Gauguin’s work had a particularly large influence on the novel art movement, Fauvism. The Fauvists carried the idea of arbitrary expression further, translating their feelings into color with a rough, almost clumsy style. This style mimicked that of African artists. Vlaminck was one of the Fauves. A self-professed “primitive”, he ignored the wealth of art in the Louvre, preferring to collect the African masks that became so important to early 20th-century art.

Derain also showed a primitive wildness in his Fauve period, Charing Cross Bridge, 1910, bestrides a strangely tropical London. His late work, after 1912, showed the influence of many styles-including African sculpture-and tended to become increasingly traditional and derivative, characterized by muted color and fussily elaborated technique. Emil Nolde was another artist who showed interest in the arts of Africa. His grotesque faces, as seen in the Masks (1911), demonstrate this interest in primitive societies and cultures. Nolde belonged to the group of artists characterized by German Expressionism.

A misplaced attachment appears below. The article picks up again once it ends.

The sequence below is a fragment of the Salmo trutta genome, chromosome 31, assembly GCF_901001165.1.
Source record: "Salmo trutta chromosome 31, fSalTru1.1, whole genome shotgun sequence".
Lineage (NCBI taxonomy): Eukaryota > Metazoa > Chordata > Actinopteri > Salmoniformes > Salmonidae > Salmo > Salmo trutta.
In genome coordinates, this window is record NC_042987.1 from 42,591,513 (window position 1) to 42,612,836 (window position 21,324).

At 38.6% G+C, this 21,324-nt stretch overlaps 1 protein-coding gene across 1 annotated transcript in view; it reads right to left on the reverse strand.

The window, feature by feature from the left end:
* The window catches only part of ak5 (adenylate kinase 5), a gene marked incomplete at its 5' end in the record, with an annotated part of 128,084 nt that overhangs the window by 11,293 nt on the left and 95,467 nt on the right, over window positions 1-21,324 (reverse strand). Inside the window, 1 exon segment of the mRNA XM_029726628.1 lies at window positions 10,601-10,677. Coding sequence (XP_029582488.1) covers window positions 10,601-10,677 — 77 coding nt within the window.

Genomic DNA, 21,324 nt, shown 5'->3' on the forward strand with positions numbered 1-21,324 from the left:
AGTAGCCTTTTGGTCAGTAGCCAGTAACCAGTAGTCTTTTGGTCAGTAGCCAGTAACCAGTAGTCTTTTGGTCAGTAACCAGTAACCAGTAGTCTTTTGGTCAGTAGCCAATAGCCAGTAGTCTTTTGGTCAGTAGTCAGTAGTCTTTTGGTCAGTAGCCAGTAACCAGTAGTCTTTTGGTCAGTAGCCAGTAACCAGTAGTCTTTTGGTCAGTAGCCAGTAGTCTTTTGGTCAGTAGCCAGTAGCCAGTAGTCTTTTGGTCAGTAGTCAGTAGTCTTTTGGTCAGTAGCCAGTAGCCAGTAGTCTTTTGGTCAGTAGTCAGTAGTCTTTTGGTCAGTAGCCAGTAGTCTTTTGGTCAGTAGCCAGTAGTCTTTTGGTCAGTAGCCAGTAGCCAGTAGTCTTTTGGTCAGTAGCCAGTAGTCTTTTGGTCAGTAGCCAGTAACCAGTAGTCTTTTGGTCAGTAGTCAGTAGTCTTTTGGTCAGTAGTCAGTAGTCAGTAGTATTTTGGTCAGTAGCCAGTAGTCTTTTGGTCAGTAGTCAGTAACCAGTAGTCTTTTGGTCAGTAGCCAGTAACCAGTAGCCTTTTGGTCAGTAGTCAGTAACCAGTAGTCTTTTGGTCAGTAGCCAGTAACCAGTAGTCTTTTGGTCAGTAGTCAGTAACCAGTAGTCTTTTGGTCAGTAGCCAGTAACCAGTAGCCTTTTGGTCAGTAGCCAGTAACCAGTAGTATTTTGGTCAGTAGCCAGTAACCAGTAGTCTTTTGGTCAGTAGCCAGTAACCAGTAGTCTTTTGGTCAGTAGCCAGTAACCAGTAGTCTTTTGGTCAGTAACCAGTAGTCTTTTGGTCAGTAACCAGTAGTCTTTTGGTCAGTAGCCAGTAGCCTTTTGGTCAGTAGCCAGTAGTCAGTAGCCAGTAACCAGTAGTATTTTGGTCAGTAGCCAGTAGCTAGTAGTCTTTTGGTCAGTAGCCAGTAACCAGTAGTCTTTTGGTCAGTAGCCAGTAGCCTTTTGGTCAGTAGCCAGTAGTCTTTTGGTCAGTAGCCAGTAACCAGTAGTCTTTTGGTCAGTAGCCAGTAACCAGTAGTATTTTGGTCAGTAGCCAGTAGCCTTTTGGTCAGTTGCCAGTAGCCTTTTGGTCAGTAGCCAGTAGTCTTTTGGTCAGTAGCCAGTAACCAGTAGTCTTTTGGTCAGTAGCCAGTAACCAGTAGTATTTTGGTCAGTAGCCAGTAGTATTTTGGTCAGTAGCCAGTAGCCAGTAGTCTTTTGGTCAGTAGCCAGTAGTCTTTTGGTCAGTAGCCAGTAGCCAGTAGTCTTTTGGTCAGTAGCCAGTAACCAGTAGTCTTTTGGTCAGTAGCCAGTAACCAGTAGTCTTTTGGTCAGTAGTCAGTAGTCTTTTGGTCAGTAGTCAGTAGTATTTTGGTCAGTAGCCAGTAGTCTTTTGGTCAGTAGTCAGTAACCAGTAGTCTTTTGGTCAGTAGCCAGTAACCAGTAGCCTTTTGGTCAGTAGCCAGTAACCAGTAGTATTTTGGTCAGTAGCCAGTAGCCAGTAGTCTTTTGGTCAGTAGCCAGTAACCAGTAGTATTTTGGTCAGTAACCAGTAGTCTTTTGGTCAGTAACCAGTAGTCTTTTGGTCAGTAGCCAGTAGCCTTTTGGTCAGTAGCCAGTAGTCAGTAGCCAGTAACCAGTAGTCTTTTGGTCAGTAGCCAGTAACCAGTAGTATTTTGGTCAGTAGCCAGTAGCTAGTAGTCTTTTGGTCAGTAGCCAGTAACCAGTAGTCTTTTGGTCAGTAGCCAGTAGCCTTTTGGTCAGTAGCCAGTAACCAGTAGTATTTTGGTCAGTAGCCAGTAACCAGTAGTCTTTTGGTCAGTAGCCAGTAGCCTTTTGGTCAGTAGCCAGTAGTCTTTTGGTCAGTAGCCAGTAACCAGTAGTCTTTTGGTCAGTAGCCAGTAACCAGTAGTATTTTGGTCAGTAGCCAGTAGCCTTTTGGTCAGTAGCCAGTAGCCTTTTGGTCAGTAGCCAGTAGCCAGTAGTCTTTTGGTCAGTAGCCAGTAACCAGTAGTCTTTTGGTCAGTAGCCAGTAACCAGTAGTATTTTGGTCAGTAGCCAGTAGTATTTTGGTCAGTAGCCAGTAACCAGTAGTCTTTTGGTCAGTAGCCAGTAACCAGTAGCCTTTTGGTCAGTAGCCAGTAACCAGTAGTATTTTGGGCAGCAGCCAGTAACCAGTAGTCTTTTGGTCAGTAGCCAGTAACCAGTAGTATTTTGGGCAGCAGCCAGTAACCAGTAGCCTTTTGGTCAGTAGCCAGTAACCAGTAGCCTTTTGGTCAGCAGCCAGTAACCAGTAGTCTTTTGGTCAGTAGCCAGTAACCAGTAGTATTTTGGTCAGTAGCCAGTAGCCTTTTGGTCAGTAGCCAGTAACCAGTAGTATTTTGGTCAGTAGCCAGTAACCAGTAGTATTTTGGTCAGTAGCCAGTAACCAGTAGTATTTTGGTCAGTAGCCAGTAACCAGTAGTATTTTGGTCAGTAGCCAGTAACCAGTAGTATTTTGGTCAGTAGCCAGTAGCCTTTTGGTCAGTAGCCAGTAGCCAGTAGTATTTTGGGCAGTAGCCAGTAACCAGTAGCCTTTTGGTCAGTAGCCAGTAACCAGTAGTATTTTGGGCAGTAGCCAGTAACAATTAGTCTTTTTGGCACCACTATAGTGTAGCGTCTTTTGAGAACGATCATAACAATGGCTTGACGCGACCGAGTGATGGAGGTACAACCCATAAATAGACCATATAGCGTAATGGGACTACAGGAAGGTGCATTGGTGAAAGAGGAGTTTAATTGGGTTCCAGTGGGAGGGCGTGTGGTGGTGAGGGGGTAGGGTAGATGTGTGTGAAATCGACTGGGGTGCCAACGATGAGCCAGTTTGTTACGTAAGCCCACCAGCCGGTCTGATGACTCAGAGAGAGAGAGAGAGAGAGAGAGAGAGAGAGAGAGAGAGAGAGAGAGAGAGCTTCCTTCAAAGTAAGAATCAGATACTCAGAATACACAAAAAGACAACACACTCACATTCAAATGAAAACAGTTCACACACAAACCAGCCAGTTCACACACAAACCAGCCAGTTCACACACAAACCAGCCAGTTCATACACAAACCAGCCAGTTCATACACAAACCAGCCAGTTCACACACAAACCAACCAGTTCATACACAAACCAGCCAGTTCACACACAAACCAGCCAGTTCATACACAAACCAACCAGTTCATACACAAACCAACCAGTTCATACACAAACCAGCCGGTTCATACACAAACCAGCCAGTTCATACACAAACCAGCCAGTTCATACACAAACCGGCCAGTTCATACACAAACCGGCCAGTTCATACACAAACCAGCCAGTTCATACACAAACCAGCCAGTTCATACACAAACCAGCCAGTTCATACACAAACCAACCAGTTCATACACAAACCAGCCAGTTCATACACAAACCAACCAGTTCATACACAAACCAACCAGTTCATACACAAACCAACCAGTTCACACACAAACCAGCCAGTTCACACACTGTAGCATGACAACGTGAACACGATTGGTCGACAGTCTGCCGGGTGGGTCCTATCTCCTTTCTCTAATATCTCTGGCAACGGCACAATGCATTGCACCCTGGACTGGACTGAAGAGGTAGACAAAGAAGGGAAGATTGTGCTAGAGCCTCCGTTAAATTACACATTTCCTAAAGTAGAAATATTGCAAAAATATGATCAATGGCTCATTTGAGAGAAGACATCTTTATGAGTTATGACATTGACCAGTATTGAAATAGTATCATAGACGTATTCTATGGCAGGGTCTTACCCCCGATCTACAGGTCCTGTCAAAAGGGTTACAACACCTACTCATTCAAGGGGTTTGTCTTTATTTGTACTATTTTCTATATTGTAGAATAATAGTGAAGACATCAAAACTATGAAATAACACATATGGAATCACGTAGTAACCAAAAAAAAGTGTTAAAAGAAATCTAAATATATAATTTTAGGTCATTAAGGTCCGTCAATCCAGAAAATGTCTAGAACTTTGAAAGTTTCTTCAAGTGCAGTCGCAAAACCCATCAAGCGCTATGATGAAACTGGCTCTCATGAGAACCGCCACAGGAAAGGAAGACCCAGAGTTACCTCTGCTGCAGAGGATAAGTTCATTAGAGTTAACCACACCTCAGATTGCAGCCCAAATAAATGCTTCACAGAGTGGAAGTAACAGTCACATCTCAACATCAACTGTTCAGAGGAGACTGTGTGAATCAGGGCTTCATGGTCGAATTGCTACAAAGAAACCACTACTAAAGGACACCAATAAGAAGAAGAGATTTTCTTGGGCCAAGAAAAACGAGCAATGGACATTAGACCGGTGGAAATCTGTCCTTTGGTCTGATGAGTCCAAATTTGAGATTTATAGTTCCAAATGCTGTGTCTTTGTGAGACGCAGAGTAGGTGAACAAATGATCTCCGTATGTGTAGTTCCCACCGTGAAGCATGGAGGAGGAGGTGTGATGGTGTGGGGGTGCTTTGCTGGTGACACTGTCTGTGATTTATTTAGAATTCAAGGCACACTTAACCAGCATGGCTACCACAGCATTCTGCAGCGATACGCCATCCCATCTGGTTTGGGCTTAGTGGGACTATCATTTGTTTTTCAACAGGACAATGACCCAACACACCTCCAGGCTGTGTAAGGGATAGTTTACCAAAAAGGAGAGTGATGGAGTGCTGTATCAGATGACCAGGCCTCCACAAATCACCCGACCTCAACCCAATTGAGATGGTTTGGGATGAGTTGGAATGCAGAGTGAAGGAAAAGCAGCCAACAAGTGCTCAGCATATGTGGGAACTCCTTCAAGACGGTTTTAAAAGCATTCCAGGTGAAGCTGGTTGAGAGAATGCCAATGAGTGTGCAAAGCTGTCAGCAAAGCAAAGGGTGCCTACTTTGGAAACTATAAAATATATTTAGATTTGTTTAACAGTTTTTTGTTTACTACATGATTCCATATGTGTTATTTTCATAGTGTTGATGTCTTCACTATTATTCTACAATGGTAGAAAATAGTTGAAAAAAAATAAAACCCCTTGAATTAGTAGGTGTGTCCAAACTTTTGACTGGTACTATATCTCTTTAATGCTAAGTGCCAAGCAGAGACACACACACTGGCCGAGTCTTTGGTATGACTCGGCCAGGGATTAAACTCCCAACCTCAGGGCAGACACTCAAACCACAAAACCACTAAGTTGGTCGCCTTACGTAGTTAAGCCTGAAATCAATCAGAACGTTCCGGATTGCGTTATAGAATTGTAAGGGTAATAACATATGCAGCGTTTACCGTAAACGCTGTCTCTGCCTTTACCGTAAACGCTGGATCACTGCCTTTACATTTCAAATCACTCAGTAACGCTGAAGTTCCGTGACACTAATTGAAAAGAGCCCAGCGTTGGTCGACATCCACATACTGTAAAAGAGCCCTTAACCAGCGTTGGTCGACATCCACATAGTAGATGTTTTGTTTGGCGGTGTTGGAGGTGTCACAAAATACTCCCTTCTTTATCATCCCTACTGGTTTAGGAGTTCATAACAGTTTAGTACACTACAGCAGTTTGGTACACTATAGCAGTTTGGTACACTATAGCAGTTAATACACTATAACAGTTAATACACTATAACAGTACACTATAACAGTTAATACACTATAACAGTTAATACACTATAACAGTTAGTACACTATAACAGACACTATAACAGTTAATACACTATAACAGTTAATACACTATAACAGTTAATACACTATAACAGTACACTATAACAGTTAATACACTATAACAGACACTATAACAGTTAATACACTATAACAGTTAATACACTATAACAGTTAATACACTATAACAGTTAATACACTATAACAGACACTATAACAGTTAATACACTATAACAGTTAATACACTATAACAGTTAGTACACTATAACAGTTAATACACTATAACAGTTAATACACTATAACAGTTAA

German Expressionism was a movement in fine arts that accentuated the expression of inner experience rather than solely realistic portrayal, seeking to depict not objective reality but the subjective emotions and responses that objects and events arouse in the artist. The German Expressionists were ardent admirers of Gauguin and other artists that shared similar styles. Many artists belonging to German Expressionism studied sub-equatorial African art in depth, trying to incorporate elements such as the expressive masks and carvings into their production. Another painter associated with German Expressionism, was Franz Marc. While Marc painted an array of subjects, he was most interested and proved the most talent in his portrayal of animals.